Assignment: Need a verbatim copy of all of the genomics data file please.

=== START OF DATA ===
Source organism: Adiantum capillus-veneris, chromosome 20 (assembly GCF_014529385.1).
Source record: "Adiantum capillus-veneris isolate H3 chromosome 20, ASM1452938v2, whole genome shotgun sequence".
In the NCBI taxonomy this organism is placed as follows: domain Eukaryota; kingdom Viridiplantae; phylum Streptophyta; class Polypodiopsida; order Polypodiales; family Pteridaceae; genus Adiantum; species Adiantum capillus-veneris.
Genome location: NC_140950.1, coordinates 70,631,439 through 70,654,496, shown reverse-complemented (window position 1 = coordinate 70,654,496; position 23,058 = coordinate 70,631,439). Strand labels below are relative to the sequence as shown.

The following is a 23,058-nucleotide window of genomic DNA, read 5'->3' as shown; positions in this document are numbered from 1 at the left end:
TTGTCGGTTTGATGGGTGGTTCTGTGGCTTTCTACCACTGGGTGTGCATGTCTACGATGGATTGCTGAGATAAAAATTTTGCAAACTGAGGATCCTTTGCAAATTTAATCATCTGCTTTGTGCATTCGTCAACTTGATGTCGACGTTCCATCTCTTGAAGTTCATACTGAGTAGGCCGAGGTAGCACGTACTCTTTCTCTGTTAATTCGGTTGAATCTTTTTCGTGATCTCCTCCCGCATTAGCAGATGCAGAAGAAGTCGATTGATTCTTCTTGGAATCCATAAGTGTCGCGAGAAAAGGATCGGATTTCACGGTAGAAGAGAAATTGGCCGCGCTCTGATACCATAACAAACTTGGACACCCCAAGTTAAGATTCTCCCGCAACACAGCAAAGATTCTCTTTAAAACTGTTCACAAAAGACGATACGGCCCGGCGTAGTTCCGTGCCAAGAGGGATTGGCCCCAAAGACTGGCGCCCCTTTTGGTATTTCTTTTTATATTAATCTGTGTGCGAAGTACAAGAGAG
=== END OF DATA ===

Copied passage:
Source organism: Adiantum capillus-veneris, chromosome 20 (assembly GCF_014529385.1).
Source record: "Adiantum capillus-veneris isolate H3 chromosome 20, ASM1452938v2, whole genome shotgun sequence".
In the NCBI taxonomy this organism is placed as follows: domain Eukaryota; kingdom Viridiplantae; phylum Streptophyta; class Polypodiopsida; order Polypodiales; family Pteridaceae; genus Adiantum; species Adiantum capillus-veneris.
Genome location: NC_140950.1, coordinates 70,631,439 through 70,654,496, shown reverse-complemented (window position 1 = coordinate 70,654,496; position 23,058 = coordinate 70,631,439). Strand labels below are relative to the sequence as shown.

The following is a 23,058-nucleotide window of genomic DNA, read 5'->3' as shown; positions in this document are numbered from 1 at the left end:
TTGTCGGTTTGATGGGTGGTTCTGTGGCTTTCTACCACTGGGTGTGCATGTCTACGATGGATTGCTGAGATAAAAATTTTGCAAACTGAGGATCCTTTGCAAATTTAATCATCTGCTTTGTGCATTCGTCAACTTGATGTCGACGTTCCATCTCTTGAAGTTCATACTGAGTAGGCCGAGGTAGCACGTACTCTTTCTCTGTTAATTCGGTTGAATCTTTTTCGTGATCTCCTCCCGCATTAGCAGATGCAGAAGAAGTCGATTGATTCTTCTTGGAATCCATAAGTGTCGCGAGAAAAGGATCGGATTTCACGGTAGAAGAGAAATTGGCCGCGCTCTGATACCATAACAAACTTGGACACCCCAAGTTAAGATTCTCCCGCAACACAGCAAAGATTCTCTTTAAAACTGTTCACAAAAGACGATACGGCCCGGCGTAGTTCCGTGCCAAGAGGGATTGGCCCCAAAGACTGGCGCCCCTTTTGGTATTTCTTTTTATATTAATCTGTGTGCGAAGTACAAGAGAG